NK: What do you mean 'not necessarily' (laughter)? What does he mean? What do you mean 'not necessarily'?
Reporter: I don't know.
NK: That specific thing, I hit a ball in, the old man called it out, it was in. So arguably if the guy was 40, he may not have called that out.
Reporter: But he may be 60 and may have 20/20 vision, you don't know that.
NK: In this case he got the call wrong.
Reporter: Young people get a call wrong, don't they?
NK: Okay. I don't understand the question, though.
Reporter: Can you elaborate on the whole social media thing? Do other players share your fears? What would you like Wimbledon to do about it?
NK: I didn't say it for anyone to... I'm just giving you an example. I think people, spectators, everyone is so quick to just negatively put their energy on someone else. And there's no real consequences.
On social media you can just bash someone on social media and there's no real consequence. Now, whether it's racial abuse or just disrespect, it's acceptable. But why is that acceptable?
Reporter: If it's two or three times, should they then say...
NK: I don't know. As a player who cops it very hard, I'm getting it nearly every match. I'm playing someone who is -- just because they're sitting there and I can't do anything, they just feel the need.
Reporter: Has any authority ever taken a fan out in any of your matches?
NK: Yeah, a couple of times.
Reporter: Do you have any sympathy for what happens with the line judges, for example? Do you have any sympathy with sometimes how they're treated by players, for example? Umpires take it, line judges take it.
NK: It goes deeper than that because if I lose a tennis match and it comes down to a call, they're not getting abused on social media. I have to deal with it. My girlfriend deals with hate messages. My family deals with hate messages. I deal with hate messages.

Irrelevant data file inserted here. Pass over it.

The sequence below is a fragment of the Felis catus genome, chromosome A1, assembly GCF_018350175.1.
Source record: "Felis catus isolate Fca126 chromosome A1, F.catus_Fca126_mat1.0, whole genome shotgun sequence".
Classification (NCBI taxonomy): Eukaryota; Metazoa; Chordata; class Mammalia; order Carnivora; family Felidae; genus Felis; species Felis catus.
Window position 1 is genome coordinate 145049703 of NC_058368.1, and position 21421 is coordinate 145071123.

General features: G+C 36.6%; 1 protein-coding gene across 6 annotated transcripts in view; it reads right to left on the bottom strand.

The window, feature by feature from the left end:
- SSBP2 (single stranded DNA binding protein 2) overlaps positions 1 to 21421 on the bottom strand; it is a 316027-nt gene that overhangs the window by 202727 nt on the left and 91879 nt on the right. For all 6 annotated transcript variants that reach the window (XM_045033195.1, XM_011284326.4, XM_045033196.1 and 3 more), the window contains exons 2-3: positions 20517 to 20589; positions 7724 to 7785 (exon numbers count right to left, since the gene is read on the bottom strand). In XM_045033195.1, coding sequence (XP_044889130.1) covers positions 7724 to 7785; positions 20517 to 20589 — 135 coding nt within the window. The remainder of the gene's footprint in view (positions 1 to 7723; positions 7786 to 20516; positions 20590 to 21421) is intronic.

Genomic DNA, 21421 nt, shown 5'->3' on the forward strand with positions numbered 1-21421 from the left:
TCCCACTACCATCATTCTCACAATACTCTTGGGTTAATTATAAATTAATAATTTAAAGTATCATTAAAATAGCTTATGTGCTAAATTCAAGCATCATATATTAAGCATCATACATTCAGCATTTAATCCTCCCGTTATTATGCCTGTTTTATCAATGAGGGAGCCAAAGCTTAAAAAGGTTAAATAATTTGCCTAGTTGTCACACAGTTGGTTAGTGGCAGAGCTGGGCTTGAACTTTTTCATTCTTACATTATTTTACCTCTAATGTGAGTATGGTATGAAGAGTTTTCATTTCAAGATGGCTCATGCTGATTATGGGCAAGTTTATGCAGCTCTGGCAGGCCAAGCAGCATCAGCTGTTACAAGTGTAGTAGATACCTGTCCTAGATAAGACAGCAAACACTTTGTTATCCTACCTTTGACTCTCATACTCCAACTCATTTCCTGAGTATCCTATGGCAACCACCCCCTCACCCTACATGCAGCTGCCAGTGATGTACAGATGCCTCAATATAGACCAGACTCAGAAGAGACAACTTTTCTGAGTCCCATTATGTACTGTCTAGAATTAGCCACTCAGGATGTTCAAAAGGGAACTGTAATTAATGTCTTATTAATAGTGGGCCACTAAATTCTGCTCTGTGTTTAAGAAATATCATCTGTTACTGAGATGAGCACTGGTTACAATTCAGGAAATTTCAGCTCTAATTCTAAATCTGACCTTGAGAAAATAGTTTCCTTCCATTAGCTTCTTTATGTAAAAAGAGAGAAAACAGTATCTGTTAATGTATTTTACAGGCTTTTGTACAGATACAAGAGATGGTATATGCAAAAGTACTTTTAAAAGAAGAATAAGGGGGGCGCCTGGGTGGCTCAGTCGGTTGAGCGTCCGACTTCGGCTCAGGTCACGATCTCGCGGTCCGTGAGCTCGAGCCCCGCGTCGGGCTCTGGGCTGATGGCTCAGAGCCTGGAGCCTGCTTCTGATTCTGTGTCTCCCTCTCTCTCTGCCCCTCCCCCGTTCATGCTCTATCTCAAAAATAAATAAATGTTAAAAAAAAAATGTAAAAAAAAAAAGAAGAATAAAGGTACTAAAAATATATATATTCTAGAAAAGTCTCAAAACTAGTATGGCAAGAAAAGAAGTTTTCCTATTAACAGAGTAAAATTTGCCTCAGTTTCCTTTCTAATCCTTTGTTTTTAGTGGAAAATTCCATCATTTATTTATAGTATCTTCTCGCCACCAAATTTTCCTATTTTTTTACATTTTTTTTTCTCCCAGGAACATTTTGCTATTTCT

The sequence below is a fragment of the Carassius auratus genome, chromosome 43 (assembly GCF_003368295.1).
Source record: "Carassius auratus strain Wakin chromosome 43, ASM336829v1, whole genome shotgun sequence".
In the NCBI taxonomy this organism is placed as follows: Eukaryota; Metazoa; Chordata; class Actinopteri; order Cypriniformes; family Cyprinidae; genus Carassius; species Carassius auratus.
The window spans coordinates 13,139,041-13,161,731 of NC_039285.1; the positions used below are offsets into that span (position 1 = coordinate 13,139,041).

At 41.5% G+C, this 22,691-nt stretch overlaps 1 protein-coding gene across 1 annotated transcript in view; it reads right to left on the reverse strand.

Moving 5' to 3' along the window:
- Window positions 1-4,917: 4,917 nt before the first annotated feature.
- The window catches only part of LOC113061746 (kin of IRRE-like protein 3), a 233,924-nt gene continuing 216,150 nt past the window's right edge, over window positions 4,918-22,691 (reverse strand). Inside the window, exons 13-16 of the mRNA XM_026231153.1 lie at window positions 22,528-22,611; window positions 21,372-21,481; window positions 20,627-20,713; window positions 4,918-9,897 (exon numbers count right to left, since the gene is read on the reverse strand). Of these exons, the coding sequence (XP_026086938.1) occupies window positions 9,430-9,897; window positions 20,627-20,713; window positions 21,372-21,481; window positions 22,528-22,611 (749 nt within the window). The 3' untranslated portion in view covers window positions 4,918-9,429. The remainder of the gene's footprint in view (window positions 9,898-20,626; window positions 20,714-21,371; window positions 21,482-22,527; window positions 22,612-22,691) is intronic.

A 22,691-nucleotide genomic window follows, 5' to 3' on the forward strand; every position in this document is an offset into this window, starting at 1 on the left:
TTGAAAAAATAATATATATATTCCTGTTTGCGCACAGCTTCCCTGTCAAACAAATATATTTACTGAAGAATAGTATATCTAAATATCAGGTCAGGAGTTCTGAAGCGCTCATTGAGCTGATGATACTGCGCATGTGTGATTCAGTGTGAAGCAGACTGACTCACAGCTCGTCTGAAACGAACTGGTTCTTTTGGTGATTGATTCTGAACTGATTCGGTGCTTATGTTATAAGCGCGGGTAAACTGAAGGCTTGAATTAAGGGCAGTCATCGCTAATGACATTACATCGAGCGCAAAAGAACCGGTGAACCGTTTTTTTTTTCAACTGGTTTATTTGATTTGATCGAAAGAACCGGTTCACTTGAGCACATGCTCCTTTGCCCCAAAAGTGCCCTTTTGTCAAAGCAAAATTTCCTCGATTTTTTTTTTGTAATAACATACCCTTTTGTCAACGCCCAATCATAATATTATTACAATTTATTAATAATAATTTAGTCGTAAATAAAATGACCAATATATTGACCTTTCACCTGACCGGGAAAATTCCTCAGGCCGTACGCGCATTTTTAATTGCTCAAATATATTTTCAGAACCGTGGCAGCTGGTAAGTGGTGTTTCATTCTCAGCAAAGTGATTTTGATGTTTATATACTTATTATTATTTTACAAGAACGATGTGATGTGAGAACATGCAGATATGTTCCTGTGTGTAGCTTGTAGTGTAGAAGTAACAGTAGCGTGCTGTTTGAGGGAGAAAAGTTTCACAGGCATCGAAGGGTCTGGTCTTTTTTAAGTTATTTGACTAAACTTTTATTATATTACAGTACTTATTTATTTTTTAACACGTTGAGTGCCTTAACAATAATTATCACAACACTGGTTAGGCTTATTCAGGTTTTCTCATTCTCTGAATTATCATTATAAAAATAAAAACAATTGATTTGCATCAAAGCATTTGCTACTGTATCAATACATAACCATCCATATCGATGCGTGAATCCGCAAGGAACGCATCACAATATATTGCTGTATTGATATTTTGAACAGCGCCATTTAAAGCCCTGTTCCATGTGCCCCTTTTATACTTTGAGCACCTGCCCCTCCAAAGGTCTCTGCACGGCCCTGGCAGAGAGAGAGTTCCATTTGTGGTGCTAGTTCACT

Where, for instance, that time in Miami when Carlos Bernardes did that and the whole match turned. Was he dealing with the repercussions? I still deal with that. They just move on like nothing happened. They're back out there refereeing, umpiring.
For me the hate messages, they carry way more weight than just that. That's what people don't understand. It's not just, Oh, he made a bad call, and I'm just abusing the umpire. I'm frustrated.
If I lose this match, you have no idea how much abuse I have to go through, where the umpires don't go through anything. What do they go through?
Reporter: Do you have any sympathy for them, though?
NK: Yeah, if I hit a 220 serve and it hits him, Oh, sorry. Are you okay? If they make a bad call, I just focus on one line, why would I have sympathy for that? There's hundreds of thousands of dollars on the line. Why would I have sympathy for that? Doesn't make sense.
Reporter: Can I just ask, at the end you did appear to spit in the direction of...
NK: Of one of the people disrespecting me. Yes.
Reporter: So that was deliberate?
NK: Yes. I would not be doing that to someone who was supporting me.